This appendix describes the method of confidence interval computation for a onedimensional normal distribution.
The cumulative probability is the likelihood that the value of a random variable is within a specific range.
\[ P\left( a \leq X \leq b \right) \]
Let us return to the pizza delivery distribution example (see Essential background I section). We want to find the likelihood that the pizza in city 'A' would be delivered within 33 minutes:
\[ P\left( 0 \leq X \leq 33 \right) \]
Reminder, the pizza delivery time in the city 'A' is normally distributed with a mean of 30 minutes and a standard deviation of 5 minutes \( \left( \mu=30, \sigma=5 \right) \).
We need to find the area under the PDF curve between zero and 33 minutes:
The filled area under Gaussian is given by:
\[ F \left( x;\mu,\sigma^{2} \right) = \frac{1}{\sqrt{2\pi\sigma^{2}}} \int_{0}^{33}exp \left(\frac{(x\mu)^2}{2\sigma^{2}} \right)dx \]
Don't worry. We won't need to compute this integral.
Let us define a standardized score (also called a zscore) to simplify the problem.
zscore is a standardized random variable with a mean of 0 and a standard deviation of 1 \( \left( \mu=0, \sigma=1 \right) \).
\[ z = \frac{x\mu}{\sigma} \]
A zscore defines the distance of \( x \) from the mean in units of standard deviations. For example:
The pizza delivery time in city 'A' is a random variable with a mean of 30 and a standard deviation of 5 \( \left( \mu=30, \sigma=5 \right) \).
zscore for 33 minutes is:
\[ z = \frac{3330}{5}=0.6 \]
zscore for 0 minutes is:
\[ z = \frac{030}{5}=6 \]
The PDF of \( z \) is a standard normal distribution:
\[ F \left( z \right) = \frac{1}{\sqrt{2\pi}}exp \left(0.5z^{2} \right) \]
The cumulative probability is the area under the PDF between \( \infty \) and \( z \).
The Cumulative Probability of \( z \) is given by:
\[ CP \left( z \right) = \frac{1}{\sqrt{2\pi}} \int_{\infty}^{z}exp \left( 0.5z^{2} \right)dz \]
For our example, we need to find the following:
\[ P(6 \leq z \leq 0.6)= CP(z=0.6) CP(z=6) \]
Calculating the PDF integral is not straightforward and requires much work. The faster method is to use statistical zscore tables or computer software packages.
zscore tables contain cumulative probabilities for different zscores. The following figure exemplifies the location of the cumulative probability for zscore (z=0.6).
\[ CP \left( z = 0.6 \right) = 0.7257 \]
You can use scientific computer software packages for a zscore integral computation.
The following commands compute the zscore integral in different computer software packages:
Computer Software Package  Command 

Python 
from scipy.stats import norm
norm.cdf(z)

MATLAB 
normcdf(z)

Excel 
NORM.DIST(z, 0, 1, TRUE)

from scipy.stats import norm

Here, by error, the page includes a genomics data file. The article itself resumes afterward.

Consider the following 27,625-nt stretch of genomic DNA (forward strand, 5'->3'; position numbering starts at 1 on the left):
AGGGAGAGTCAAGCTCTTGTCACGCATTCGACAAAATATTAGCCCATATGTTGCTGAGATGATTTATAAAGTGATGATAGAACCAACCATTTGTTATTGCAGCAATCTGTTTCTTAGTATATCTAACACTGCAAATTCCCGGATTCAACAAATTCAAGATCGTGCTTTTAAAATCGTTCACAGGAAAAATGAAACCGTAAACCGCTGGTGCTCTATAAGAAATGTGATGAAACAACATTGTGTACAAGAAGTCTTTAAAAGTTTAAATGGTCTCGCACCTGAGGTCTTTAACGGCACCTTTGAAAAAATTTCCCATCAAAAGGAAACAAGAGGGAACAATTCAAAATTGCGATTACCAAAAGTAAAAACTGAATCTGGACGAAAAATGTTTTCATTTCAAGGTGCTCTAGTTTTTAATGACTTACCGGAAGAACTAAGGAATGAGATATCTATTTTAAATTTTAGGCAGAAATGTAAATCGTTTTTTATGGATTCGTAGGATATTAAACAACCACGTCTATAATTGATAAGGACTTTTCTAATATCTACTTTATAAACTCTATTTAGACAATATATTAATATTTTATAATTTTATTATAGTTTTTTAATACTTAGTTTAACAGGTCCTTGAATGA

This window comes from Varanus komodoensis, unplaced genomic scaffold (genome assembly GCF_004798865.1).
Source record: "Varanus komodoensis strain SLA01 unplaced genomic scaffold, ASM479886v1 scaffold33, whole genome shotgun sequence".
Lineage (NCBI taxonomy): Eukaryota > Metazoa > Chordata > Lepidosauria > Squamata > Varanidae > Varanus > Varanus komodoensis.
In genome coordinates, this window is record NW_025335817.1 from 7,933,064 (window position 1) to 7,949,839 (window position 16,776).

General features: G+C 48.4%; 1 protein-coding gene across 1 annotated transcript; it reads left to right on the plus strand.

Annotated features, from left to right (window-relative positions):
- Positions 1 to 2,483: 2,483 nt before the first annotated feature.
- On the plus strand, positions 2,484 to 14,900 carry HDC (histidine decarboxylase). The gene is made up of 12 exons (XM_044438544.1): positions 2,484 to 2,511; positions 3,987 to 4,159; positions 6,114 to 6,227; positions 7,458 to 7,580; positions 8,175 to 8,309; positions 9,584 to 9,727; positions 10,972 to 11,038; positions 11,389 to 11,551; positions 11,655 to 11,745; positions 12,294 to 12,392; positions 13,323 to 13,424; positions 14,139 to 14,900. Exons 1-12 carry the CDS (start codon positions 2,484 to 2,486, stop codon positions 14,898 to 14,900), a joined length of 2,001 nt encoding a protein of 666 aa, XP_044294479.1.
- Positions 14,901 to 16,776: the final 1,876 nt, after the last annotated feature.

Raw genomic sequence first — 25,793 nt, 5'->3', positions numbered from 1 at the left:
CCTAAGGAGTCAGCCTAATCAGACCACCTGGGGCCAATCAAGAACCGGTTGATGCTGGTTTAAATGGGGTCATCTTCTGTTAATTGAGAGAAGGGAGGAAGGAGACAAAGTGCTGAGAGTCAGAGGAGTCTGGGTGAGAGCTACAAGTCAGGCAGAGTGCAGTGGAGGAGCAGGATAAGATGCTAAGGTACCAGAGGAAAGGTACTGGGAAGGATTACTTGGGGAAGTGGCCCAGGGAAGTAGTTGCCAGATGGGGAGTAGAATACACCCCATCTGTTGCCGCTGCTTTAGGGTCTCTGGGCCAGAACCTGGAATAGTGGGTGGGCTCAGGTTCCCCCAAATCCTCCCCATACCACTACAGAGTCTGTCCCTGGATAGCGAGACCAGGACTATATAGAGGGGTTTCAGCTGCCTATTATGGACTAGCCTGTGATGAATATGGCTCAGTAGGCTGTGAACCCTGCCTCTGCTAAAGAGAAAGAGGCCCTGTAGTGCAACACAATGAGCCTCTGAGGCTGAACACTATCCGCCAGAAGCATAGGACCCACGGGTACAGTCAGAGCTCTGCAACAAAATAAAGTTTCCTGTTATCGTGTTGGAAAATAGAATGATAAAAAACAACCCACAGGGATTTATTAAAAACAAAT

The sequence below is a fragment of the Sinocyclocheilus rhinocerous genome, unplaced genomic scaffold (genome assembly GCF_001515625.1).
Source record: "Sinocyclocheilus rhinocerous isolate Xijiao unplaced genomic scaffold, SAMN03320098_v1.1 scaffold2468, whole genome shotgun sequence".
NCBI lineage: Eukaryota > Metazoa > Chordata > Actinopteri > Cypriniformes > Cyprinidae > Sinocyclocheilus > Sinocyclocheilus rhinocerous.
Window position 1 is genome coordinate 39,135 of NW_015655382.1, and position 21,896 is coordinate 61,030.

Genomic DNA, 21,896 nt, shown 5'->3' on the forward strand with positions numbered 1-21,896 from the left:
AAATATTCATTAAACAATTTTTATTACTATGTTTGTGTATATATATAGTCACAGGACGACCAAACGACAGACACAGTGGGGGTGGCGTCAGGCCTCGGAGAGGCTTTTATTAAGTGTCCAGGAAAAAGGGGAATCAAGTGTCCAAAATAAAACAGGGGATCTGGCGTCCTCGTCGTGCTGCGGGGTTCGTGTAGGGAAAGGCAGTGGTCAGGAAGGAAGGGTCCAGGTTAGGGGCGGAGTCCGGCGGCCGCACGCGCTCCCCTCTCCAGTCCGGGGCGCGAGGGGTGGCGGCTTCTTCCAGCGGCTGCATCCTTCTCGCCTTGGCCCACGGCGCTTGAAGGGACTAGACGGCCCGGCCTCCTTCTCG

norm.cdf(0.6)
0.7257468822499265
norm.cdf(6)
9.865876450376946e10
normcdf(0.6)
0.7257
normcdf(6)
9.8659e10
\[ P(6 \leq z \leq 0.6) = 0.72570 = 0.7257 \]
The likelihood of having a pizza in city 'A' within 33 minutes is 72.57%.
Or in other words, the pizza delivery time 72.57 percentile in city 'A' is 33 minutes.
Hint: When using computer software packages, you don't need to calculate the zscore. You can specify the mean and standard deviation as an argument of the software function.
The following commands compute the cumulative distribution in different computer software packages:
Computer Software Package  Command 

Python 
from scipy.stats import norm
norm.cdf(x, mu, sigma)

MATLAB 
norm.cdf(x, mu, sigma)

Excel 
NORM.DIST(x, mu, sigma, TRUE)

from scipy.stats import norm
norm.cdf(33, 30, 5)
0.7257468822499265
normcdf(33, 30, 5)
0.7257
In this chapter, we would like to answer a reverse question. What is the cumulative distribution for a given percentile?
For example, what is the 80^{th} percentile for the pizza delivery time in the city' A'?
One method is to use the z – score table:
Now, we must convert \( z \) to \( x \):
\[ z = \frac{x\mu}{\sigma} \]
\[ x =z\sigma + \mu = 0.84 \times 5+30=34.2 \]
The 80^{th} percentile for the pizza delivery time in the city 'A' is 34.2 minutes.
If you use computer software, you can use the following commands:
Computer Software Package  Command 

Python 
from scipy.stats import norm
norm.ppf(x, mu, sigma)

MATLAB 
norminv(p, mu, sigma)

Excel 
NORMINV(x, mu, sigma)

from scipy.stats import norm
norm.ppf(0.8, 30, 5)
34.20810616786457
norminv(0.8, 30, 5)
34.2081
A normally distributed random variable is described by mean \( (\mu) \) and standard deviation \( (\sigma) \). A confidence interval is a probability that a parameter falls between a set of values for a certain proportion of times.
Assume a weight measurement of 80kg with a measurement standard deviation \( (\sigma) \) of 2kg. The probability that the true weight falls between 78kg and 82kg is 68.25%.
Usually, we are interested in higher confidence levels, such as 90% or 95%. Let us see how to find it.
The following plot describes the standard normal distribution \( (\mu=0, \sigma=1) \). We want to find a 90% confidence interval.
The area of the filled region under the curve is 90% of the total area. The area of the unfilled region is 10% of the total area. The area of the unfilled region on the left is 5% of the total area. We can find a zscore for percentile 5 or percentile 95.
from scipy.stats import norm
norm.ppf(0.05)
1.6448536269514729
norm.ppf(0.95)
1.6448536269514722
norminv(0.05)
1.6449
norminv(0.95)
1.6449
The 90% confidence interval is \( (\pm 1.645 \sigma) \).
For the weight measurement example, the 90% confidence interval is ±3.29kg. The probability that the true weight falls between 76.71kg and 83.29kg is 90%.